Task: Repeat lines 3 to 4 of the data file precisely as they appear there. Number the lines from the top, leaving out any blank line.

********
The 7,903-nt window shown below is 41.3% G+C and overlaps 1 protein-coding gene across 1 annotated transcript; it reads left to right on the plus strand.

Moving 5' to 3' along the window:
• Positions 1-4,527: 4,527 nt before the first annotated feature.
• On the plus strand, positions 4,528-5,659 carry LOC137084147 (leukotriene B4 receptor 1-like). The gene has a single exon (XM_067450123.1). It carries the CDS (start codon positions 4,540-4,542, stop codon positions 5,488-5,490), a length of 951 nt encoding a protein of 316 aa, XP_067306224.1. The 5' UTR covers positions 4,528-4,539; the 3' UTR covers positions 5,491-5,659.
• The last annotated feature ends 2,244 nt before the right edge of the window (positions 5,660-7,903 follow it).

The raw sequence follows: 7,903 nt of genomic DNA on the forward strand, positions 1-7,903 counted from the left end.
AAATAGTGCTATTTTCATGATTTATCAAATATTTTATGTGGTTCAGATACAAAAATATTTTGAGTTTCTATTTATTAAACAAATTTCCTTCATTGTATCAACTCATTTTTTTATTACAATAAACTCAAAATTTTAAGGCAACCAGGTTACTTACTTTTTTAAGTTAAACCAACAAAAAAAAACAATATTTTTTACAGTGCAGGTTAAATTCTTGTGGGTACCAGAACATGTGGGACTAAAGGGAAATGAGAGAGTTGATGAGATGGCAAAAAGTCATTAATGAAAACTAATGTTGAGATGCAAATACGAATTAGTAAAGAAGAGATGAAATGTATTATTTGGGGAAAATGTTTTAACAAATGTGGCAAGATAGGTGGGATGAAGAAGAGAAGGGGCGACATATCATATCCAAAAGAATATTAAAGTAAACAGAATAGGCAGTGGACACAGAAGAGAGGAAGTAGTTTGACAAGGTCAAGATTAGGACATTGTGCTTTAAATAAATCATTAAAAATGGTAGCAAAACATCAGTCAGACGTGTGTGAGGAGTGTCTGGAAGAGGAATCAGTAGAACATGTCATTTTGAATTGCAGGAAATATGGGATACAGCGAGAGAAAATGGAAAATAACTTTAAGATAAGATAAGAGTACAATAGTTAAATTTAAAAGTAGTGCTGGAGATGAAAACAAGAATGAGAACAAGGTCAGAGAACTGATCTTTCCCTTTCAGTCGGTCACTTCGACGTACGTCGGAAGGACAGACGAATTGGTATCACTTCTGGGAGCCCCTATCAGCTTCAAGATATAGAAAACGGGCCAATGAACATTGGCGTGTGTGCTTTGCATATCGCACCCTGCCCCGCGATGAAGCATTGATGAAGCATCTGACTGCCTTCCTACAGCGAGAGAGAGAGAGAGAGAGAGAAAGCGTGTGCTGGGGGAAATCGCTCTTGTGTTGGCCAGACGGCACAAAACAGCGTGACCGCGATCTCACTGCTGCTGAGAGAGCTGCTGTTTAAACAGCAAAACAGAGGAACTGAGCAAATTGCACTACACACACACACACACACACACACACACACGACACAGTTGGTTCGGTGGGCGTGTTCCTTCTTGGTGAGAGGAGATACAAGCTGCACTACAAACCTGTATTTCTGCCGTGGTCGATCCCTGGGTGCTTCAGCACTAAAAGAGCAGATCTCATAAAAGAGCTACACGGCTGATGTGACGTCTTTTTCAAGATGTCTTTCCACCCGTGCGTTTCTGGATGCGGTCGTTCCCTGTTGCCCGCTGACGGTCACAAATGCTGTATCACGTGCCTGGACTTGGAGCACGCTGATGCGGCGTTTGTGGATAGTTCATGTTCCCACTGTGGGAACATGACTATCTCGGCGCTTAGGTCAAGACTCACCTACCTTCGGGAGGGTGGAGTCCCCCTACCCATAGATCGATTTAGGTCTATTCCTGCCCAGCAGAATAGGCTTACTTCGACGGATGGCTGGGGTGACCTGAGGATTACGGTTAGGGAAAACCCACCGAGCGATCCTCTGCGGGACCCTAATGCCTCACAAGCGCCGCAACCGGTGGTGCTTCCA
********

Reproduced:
• Positions 1-4,527: 4,527 nt before the first annotated feature.
• On the plus strand, positions 4,528-5,659 carry LOC137084147 (leukotriene B4 receptor 1-like). The gene has a single exon (XM_067450123.1). It carries the CDS (start codon positions 4,540-4,542, stop codon positions 5,488-5,490), a length of 951 nt encoding a protein of 316 aa, XP_067306224.1. The 5' UTR covers positions 4,528-4,539; the 3' UTR covers positions 5,491-5,659.